(CNN) — When his small plane’s engine failed three times, Vincent Fraser had no choice but to make an emergency landing in mountainous terrain just south of Great Smoky Mountains National Park.
GoPro video of his perilous landing in western North Carolina shows Fraser maneuvering his single-engine plane under power lines in the middle lane of a freeway, with cars moving in two lanes on either side.
Fraser, who was flying with his father-in-law, spoke of his harrowing July 3 landing Monday morning on CNN’s “New Day”.
“The only thing that really went through my mind was I had to protect my father-in-law, and I had to protect the people on the ground, and I was trying to do the best I could without hurting anyone,” Fraser told CNN’s John Berman on Brianna Keilar.
They were over Fontana Lake when they first had engine failure, and Fraser couldn’t see any roads due to the trees and mountainous landscape.
“So originally there were no options,” Fraser said. At one point he thought a bridge in the distance was their “best and only chance.” But they were too low for the bridge to land, and there were too many vehicles on the bridge to attempt it without serious risk of hurting or killing anyone, he explained.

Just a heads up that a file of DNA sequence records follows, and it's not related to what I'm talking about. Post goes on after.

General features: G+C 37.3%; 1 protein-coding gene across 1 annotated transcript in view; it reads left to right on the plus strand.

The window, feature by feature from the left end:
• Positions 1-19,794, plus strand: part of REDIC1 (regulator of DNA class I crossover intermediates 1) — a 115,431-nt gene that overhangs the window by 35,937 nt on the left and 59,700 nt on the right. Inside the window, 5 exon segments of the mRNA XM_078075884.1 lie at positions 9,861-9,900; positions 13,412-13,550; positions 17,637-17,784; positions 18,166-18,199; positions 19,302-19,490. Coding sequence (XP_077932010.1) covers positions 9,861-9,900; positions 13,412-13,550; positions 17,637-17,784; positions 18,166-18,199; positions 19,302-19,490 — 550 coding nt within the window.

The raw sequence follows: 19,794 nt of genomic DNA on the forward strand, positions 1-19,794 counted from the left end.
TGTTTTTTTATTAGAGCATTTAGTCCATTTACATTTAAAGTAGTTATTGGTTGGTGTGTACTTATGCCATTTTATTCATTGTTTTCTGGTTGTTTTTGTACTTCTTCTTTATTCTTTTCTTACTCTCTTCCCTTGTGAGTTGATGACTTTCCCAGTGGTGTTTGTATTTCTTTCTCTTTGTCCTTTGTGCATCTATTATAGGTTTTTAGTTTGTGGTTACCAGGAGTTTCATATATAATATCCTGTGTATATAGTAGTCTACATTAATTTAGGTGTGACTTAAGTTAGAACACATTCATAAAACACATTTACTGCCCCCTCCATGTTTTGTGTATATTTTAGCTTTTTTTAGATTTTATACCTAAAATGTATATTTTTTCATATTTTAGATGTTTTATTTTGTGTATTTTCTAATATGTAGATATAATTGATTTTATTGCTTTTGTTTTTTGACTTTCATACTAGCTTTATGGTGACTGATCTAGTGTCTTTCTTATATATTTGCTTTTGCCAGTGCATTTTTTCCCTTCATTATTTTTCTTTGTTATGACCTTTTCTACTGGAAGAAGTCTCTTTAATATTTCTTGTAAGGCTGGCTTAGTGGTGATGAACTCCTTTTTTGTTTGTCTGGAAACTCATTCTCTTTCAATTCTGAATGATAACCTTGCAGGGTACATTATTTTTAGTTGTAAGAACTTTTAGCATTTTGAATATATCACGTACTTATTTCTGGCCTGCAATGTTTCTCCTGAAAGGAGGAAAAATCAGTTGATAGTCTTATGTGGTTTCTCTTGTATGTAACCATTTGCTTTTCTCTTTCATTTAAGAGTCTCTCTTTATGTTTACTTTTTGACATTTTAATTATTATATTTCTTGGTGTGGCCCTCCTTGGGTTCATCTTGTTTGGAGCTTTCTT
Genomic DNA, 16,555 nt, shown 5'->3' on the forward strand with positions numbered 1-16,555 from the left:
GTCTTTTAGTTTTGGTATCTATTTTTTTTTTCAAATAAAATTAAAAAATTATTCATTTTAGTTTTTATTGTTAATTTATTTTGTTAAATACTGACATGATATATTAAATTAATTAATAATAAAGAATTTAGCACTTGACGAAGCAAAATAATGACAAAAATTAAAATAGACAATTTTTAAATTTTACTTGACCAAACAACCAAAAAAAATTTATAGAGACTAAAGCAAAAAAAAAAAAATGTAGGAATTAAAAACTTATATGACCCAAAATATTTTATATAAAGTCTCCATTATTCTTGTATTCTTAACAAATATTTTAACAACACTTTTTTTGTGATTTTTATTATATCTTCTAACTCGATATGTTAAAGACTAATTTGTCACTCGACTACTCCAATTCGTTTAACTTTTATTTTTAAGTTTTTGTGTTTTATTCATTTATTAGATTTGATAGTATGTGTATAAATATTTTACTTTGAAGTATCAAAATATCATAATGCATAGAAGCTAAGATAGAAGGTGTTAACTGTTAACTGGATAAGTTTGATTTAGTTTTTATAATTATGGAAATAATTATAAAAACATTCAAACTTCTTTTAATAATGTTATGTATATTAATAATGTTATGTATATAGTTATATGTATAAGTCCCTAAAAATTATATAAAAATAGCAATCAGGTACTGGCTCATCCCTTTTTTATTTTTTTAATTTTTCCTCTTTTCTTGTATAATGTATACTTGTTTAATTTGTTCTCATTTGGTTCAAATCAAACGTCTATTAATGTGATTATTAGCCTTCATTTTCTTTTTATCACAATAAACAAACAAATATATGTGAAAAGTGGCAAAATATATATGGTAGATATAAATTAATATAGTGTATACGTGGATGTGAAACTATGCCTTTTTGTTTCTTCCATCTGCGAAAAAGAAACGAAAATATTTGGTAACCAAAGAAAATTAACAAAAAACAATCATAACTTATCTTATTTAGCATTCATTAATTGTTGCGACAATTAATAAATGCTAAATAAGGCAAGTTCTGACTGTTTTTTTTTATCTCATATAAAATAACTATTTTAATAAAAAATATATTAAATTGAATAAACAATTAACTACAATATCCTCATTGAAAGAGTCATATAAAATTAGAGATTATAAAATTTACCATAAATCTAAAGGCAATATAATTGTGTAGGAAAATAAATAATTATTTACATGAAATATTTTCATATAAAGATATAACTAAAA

So the next option was the river in front of the bridge, which Fraser said he was determined to land on when “by some miracle, that highway… came just to my left because you couldn’t see it before because of the mountains and the valleys.” and the trees.”
Fortunately, Fraser said he had enough altitude to steer the plane into the highway at the last minute.
Video from Fraser’s GoPro camera shows him landing in the middle of the road as traffic passes on either side of the plane.
“They must have been so terrified,” Fraser said of the people on the ground.
Swain County Sheriff Curtis Cochran praised the landing in a Facebook post: “What an EXCELLENT job and no injuries. AMAZING.”
“There were so many things that could have been catastrophic, but they didn’t happen,” Cochran said.
A mechanic checked his plane and it was towed up the mountain to a higher, longer road, Fraser said, and took off off the highway three days later.
The start was “terrifying,” Fraser said, but he made it a maritime target.
“I went back to when I was in the Marine Corps and made it my mission to get off that mountain. And so you know, I knew the plane was safe, I knew the plane was checked out, I knew I the training,” said Fraser. But his nerves were raw.
“Honestly, I just wanted to turn it off, leave, throw up. You just can’t believe this is actually happening.”
But the start was a success. Mission accomplished.